Hiromi Dye

First post: 2/20/2017 Latest post: 3/18/2017
Hiromi M Dye

Hiromi Matsumoto Dye (http://digitalassets.lib.berkeley.edu/roho/ucb/text/dye_hiromi_2015.pdf) was born April 2, 1923 in Sacramento, California and grew up in the farm community of Winters, California. Her parents, Hiroshige (Dad) and Misao (Mom) immigrated from Japan in the early 1900’s and developed a 61-acre plot of rural brush into a thriving apricot orchard. Hiromi and her younger sister, Hideyo, worked on the farm while attending elementary and high school in Winters.

When she was about four, her father hired a Spanish family with several children, the oldest of whom was her age. They became fast friends. She therefore learned Spanish before she learned English. Later, having skipped a grade of Elementary School, and because there was no school bus, Hiromi was granted a special driver’s license at age 13 to drive the four miles to and from the high school, using the family’s stick shift Chevy.

At Winters High School, Hiromi excelled in academics and public speaking, earning her admission to the University of California Berkeley in 1940, where she majored in Biology and Pre-med. Her sophomore year was disrupted by the events of December 7, 1941 at Pearl Harbor, Oahu, Hawaii, and she was relocated to an internment camp in Gila River, Arizona (http://www.oac.cdlib.org/search?style=oac4;titlesAZ=j;idT=UCb231482437). Since Hiromi had received some college education and spoke three languages, she was treated as a liaison. She was made Postmaster and a 6th grade teacher at the Gila River Internment Camp. She concurrently studied with instructors from Arizona State University to earn her teaching credentials.

By 1942, the Religious Society of Friends (Quakers) were among the few groups to publicly support and aid the 120,000 people of Japanese ancestry who were forced to leave their homes and were incarcerated in ten camps across the US. Hiromi was selected by the Quakers to attend Mt Holyoke College in South Hadley, MA. In March 1943, she found a wonderful community of support on the East Coast and quickly made friends while pursuing a Bachelor’s degree in Mathematics and Zoology. She graduated from Mt Holyoke in the spring of 1945 and attended Graduate School at Cornell University in Ithaca, NY. It was in Ithaca that Hiromi met her future husband, Harold Wesley Dye, over a game of bridge.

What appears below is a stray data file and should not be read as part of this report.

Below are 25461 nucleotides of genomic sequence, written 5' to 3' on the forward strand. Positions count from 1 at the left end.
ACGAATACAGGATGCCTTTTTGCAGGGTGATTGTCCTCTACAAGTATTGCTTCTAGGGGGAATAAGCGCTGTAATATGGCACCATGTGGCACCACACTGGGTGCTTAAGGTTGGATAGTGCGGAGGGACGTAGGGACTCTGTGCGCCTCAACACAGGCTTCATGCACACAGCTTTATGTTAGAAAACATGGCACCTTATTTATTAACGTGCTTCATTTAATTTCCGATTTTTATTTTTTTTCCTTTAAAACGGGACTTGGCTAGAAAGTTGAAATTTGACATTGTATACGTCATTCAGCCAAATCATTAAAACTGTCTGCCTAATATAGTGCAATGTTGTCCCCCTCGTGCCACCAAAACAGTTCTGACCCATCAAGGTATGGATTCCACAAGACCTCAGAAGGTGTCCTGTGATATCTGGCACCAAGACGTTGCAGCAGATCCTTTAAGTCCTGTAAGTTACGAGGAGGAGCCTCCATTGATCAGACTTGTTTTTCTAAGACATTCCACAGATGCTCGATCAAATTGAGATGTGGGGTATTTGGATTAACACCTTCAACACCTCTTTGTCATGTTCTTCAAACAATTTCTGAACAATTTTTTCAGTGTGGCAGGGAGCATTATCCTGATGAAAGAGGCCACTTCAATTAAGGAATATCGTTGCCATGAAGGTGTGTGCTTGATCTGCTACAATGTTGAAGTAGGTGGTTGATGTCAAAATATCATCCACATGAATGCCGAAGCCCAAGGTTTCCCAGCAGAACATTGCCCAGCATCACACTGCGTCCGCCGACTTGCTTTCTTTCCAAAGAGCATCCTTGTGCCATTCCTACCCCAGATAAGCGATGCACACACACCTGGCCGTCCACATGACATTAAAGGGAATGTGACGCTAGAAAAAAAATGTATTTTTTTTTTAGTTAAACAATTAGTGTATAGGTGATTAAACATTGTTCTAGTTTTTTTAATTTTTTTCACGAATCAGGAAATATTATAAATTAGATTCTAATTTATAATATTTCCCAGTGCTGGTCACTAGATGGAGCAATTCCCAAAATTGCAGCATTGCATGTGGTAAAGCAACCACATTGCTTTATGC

Wesley and Hiromi moved to Richmond, VA where they began a family while Wesley began a career in with Reynolds Metals and Hiromi worked at Thalhimer’s Department Store. Following the birth of their daughter Kathy in 1948, they relocated to Los Angeles to join Hiromi’s parents and eventually raise their three children Kathy, Ken, and Tom.

Wesley resumed his work as a Commercial Artist at Reynold’s Metals. Hiromi worked as a bookkeeper for McMahan’s Furniture in Santa Monica, CA, while a visionary manager at McMahan’s encouraged her to better utilize her college education by interviewing for a position with the newly formed RAND Corporation down the street in Santa Monica. 

Her strong writing and mathematics skills landed a research and grant-writing position at RAND, and she worked there throughout the 1950’s. Later in that decade, Hiromi joined a newly incorporated firm called Planning Research Corporation (PRC) in Westwood, CA. Hiromi’s superb grant-writing and presentation skills elevated her through the corporate ranks to SR Vice President of Research. As the highest-ranking female in PRC’s history, Hiromi regularly commuted from her offices in California and McLean, VA, coordinating projects ranging from Aerospace to water desalination. Following PRC’s  mergers with Emhart and later Black and Decker, Hiromi retired in 1986.


In December 2009, UC Berkeley honored its Nisei, second generation Japanese-Americans, who were forced out of classrooms shortly after the beginning of WWII. Berkeley awarded an honorary bachelor’s degree to Hiromi in recognition of college work completed. http://www.mercurynews.com/2009/12/13/emotional-day-as-uc-berkeley-awards-honorary-degrees-to-former-internees/


She enjoyed her retirement in Los Angeles, CA and actively managed her business interests aided by the skills of her son, Tom.

CaringBridge is a nonprofit social network dedicated to helping family and friends communicate with and support loved ones during a health journey. Learn more about CaringBridge.

To interact with Hiromi’s website, sign in or register today.

By registering with CaringBridge, you will join over 300,000 people a day who are supporting friends and family members.

Sign In Or Register
SVG_Icons_Back_To_Top
Top